Tories on the brink: Peter Bone in damning rant against Boris’s ‘unelected spin doctors’

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The senior Tory MP claimed the Government’s coronavirus 10pm curfew rules would have never been accepted by MPs if debated in the Commons ahead of being introduced. Speaking to TalkRADIO, he said: “If the 10pm rule had been debated in Parliament, I don’t think it would have gone through and we wouldn’t have had the nonsense of people spilling out of pubs all at the same time, gathering outside, drinking in the streets without any social distancing.

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“Whereas at least if you’re in the pub there is proper social distancing.

“That’s the sort of thing that I think debating in Parliament would have stopped happening.

“These decisions aren’t being made by the Cabinet.

“These decisions have been made by unelected spin doctors and spads who basically are making decisions which these people are not accountable for at all.

“We don’t even know who’s making these decisions.

“It’s not how democracy works and it’s certainly not how our country should work.”

Ministers have held crisis talks with Tory MPs in an effort to ward off a revolt over coronavirus laws.

Mr Johnson is under pressure to give Parliament the opportunity to debate and vote on future restrictions, with more than 50 Tory MPs signalling they could rebel on the matter.

MPs will vote on Wednesday on whether to renew the powers in the Coronavirus Act, with Sir Graham Brady, chairman of the influential Tory backbench 1922 Committee, leading calls for ministers to consult Parliament before introducing new curbs on people’s freedoms.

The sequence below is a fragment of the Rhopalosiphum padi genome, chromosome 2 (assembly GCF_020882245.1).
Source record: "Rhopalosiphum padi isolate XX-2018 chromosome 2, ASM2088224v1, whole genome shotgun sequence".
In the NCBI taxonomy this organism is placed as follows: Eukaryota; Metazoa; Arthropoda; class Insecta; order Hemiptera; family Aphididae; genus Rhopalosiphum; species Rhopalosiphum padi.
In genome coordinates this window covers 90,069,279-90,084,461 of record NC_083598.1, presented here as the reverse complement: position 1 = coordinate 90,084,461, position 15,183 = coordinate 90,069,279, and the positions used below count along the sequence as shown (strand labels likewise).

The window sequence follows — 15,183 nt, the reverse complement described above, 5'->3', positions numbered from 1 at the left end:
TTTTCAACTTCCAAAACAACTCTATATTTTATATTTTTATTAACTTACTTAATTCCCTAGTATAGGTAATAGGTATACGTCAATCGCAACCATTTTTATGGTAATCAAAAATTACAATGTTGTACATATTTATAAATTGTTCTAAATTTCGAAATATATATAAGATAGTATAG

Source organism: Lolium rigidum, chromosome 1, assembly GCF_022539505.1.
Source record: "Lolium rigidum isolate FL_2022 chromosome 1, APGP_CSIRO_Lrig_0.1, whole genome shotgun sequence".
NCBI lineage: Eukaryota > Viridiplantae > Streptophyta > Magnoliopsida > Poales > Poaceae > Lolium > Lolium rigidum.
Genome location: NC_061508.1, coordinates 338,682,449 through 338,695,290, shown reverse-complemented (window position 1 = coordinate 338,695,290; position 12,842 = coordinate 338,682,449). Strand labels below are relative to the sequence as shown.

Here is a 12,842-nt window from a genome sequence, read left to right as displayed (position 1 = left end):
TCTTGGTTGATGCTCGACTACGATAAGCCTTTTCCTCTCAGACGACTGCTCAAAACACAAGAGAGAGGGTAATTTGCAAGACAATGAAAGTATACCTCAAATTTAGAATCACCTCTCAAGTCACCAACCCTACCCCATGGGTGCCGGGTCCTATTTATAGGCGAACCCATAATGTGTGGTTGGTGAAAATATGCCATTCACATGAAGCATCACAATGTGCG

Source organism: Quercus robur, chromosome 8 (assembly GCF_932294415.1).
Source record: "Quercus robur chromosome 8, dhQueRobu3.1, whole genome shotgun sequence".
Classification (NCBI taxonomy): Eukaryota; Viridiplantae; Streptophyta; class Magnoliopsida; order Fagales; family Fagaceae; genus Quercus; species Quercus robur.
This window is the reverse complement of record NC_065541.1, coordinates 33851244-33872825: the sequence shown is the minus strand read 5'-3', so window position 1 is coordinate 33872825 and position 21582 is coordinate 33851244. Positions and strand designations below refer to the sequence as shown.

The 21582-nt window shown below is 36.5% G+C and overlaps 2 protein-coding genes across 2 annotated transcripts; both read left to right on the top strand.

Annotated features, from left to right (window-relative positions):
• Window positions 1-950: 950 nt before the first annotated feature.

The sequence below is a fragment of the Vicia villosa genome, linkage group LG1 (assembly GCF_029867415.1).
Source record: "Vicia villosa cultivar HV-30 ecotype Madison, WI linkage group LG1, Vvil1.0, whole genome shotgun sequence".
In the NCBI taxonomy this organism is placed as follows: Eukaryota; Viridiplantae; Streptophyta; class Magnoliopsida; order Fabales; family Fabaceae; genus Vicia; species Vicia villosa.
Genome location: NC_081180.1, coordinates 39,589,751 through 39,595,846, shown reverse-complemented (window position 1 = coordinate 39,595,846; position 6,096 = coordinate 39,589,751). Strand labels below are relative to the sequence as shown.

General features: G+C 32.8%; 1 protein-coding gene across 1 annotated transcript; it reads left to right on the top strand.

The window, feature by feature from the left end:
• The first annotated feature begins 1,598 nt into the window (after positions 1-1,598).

Some 52 Conservatives publicly back the amendment, enough to wipe out Mr Johnson’s Commons majority if it is put to a vote and opposition parties support it.

Health Secretary Matt Hancock, chief whip Mark Spencer and Commons Leader Jacob Rees-Mogg met Conservative MPs in an effort to address their concerns.

Former minister Steve Baker, one of those who signed up to Sir Graham’s amendment, was at the “cordial and constructive meeting”, and said: “I hope and expect we will reach a satisfactory agreement.”

It comes as tougher restrictions banning people from mixing with other households in any setting will be introduced tonight in large parts of north-east England due to a continued sharp rise in coronavirus cases.

Existing measures – for Northumberland, Newcastle, North and South Tyneside, Gateshead, Sunderland and County Durham – are being tightened at the request of local councils because the virus is still spreading, Health Secretary Matt Hancock said.

It had been illegal for two households to mix inside or in a garden, but it was only guidance that they should not meet at public venues, including restaurants and pubs.

The measures will come into force from midnight on Wednesday and will be enforceable with fines, the Department for Health and Social Care said.

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Making the announcement in the House of Commons, Mr Hancock said: “Unfortunately the number of cases continues to rise sharply.

“The incidence rate across the area is now over 100 cases per 100,000. We know that a large number of these infections are taking place in indoor settings outside the home.

“And so at the request of the local councils, with whom we have been working closely, we will introduce legal restrictions on indoor mixing between households in any setting.”

He said these steps are not taken “lightly” but they must happen now as swift action is more likely to bring the virus under control.

The Government said that, as of 9am on Monday, there had been a further 4,044 lab-confirmed cases of coronavirus in the UK, taking the overall number to 439,013.

A further 13 people had died within 28 days of testing positive for COVID-19 as of Monday, October 28.

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